Pays de Gex, France, January 28, 2019 (venezuelanalysis.com) - The Venezuelan armed forces remained at the center of Venezuela’s political crisis over the weekend.
In a move announced by Juan Guaidó during a Friday rally, opposition supporters went in small groups to police stations and military barracks Sunday to hand over copies of the National Assembly’s “Amnesty Law.” Guaidó, who proclaimed himself “interim president” on January 23, has repeatedly called on the “military family” to back his efforts to replace the Maduro government.
The National Assembly, which has been in contempt since 2016 for disregarding a Supreme Court ruling, approved the “Law of Amnesty and Constitutional Assurances” on January 15. The bill offers amnesty to all those identified as “political prisoners and exiles” since 1999. It also offers amnesty to all civilian and military functionaries who “collaborate in the restitution of democracy,” adding that all requests will be handled by ordinary and military courts.
The opposition-controlled National Assembly had previously tried to approve an amnesty law in 2016, also offering pardons for crimes dating back to 1999. The law was accused of promoting impunity vis-a-vis violent efforts to oust the government, including the 2002 coup as well as 2014 and 2017 “guarimba” protests, and was ultimately struck down as unconstitutional by the Supreme Court.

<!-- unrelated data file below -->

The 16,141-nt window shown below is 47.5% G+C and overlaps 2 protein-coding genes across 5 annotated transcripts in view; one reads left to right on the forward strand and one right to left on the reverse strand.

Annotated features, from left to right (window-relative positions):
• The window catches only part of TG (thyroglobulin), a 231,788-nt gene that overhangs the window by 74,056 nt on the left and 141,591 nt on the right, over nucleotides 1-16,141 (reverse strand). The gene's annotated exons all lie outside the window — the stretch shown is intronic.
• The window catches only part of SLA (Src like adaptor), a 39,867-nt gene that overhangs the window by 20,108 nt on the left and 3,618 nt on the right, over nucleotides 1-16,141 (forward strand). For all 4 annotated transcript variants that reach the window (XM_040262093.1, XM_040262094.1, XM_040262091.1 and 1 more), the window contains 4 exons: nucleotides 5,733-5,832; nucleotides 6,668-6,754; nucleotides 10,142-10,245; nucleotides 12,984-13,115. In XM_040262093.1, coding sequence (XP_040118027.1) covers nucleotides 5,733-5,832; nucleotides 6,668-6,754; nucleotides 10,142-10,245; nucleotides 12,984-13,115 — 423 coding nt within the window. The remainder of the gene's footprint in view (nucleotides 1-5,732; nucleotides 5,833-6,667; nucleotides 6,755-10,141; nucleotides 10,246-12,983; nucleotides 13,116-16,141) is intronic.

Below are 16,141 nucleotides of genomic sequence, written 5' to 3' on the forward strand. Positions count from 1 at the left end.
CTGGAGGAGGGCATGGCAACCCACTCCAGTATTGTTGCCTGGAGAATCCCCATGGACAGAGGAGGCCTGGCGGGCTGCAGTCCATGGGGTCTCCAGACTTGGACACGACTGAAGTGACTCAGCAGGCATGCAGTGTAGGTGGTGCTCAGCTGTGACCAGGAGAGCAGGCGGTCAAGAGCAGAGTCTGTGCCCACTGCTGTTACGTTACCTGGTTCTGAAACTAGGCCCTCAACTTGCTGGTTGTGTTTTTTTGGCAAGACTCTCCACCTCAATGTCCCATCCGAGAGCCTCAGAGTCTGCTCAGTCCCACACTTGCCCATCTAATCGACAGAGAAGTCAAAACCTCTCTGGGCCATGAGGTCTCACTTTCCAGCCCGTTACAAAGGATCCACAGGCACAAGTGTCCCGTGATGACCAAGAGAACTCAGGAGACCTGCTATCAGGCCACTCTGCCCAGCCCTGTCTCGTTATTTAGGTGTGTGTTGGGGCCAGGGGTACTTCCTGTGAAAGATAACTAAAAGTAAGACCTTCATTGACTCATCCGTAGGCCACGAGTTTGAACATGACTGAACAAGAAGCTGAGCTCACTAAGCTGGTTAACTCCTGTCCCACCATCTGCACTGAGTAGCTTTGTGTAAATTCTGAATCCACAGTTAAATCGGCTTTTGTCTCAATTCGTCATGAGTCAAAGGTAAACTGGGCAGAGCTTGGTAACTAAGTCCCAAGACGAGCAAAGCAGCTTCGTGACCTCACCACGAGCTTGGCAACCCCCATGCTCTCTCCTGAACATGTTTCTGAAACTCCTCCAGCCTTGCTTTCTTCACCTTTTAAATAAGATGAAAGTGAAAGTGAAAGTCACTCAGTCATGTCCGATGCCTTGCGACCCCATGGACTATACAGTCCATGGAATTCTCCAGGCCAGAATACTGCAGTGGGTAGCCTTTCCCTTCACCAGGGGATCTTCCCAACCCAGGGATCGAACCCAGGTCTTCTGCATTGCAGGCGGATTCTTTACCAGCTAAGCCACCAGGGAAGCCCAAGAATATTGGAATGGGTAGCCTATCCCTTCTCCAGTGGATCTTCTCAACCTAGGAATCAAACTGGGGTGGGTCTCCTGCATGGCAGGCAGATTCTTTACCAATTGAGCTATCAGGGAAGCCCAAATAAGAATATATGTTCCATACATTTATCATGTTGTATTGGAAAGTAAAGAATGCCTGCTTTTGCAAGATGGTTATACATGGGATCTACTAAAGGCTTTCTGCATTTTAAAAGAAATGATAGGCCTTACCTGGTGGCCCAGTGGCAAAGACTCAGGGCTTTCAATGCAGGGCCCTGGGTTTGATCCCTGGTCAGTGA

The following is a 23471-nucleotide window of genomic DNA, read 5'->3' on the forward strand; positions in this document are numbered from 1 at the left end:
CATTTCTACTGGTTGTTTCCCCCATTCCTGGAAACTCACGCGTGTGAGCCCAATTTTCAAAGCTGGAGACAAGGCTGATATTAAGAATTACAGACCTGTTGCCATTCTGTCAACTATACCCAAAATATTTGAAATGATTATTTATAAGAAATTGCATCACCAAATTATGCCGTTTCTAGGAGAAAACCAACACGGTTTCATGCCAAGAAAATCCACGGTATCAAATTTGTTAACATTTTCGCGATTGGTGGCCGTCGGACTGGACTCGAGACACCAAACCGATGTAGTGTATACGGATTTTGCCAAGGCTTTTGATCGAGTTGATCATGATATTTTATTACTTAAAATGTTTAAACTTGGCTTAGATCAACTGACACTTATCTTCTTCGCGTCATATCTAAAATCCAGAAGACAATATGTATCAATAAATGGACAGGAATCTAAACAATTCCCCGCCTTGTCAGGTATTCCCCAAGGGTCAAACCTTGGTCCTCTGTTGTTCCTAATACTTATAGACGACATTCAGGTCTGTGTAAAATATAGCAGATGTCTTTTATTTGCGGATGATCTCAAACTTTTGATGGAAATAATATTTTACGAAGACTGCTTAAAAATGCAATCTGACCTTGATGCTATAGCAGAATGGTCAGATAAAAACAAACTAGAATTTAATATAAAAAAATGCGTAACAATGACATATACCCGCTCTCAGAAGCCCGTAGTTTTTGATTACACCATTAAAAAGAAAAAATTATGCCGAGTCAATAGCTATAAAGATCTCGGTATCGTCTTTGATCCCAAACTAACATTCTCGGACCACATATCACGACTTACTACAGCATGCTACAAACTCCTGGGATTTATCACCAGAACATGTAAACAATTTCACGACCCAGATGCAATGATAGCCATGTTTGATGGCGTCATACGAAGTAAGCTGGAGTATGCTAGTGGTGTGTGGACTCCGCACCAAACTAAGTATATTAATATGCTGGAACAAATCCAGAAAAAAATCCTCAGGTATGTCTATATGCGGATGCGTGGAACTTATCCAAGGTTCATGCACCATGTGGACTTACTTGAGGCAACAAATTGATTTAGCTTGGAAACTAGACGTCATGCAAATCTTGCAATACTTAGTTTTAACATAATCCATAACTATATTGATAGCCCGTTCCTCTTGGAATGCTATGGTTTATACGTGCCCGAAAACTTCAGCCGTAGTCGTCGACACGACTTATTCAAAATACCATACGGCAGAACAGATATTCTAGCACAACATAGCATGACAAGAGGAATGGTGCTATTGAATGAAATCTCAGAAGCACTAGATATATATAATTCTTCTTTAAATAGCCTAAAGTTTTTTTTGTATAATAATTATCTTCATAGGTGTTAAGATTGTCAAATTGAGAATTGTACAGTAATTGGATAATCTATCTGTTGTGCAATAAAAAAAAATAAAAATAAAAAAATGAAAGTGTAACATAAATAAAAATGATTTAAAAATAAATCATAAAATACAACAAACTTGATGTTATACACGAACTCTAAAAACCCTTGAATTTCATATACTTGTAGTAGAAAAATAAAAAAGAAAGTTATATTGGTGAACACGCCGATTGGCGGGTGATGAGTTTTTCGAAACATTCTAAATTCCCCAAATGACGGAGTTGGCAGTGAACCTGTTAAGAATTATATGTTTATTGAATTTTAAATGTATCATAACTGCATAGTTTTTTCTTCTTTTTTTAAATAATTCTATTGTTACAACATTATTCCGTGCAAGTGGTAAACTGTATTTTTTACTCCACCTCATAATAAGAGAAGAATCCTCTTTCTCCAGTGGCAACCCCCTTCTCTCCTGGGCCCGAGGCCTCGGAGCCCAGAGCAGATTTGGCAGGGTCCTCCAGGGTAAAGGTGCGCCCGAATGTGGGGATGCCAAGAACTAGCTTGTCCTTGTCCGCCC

Footage on social media showed cases of soldiers respectfully receiving the bill, and others of soldiers burning it.
Simultaneously on Sunday, President Maduro visited military installations and led exercises alongside Defence Minister Vladimir Padrino Lopez in Carabobo State.
“Nobody should even think of stepping on this sacred soil. Venezuela wants peace, and to guarantee peace, we have to be prepared,” Maduro told press.
The military drills involved the 41st Armored Division based at Fort Paramacay, close to Valencia, as well as naval units deployed at the Agustin Armario Naval Base in Puerto Cabello. Maduro lauded the operational capacity of the National Bolivarian Armed Forces ahead of large-scale training exercises set for February 10-15.
For his part, Padrino Lopez stressed during a radio interview on Monday that the opposition’s amnesty law was an “instrument of manipulation,” and that the armed forces were conscious of their role.
Tensions in the South American country are likely to further rise this week with fresh anti-government protests announced. On Sunday, Guaido released a video calling for public demonstrations to be held on Wednesday between noon and 2 PM, and a larger rally to be held on Saturday.
Edited by Lucas Koerner in Caracas.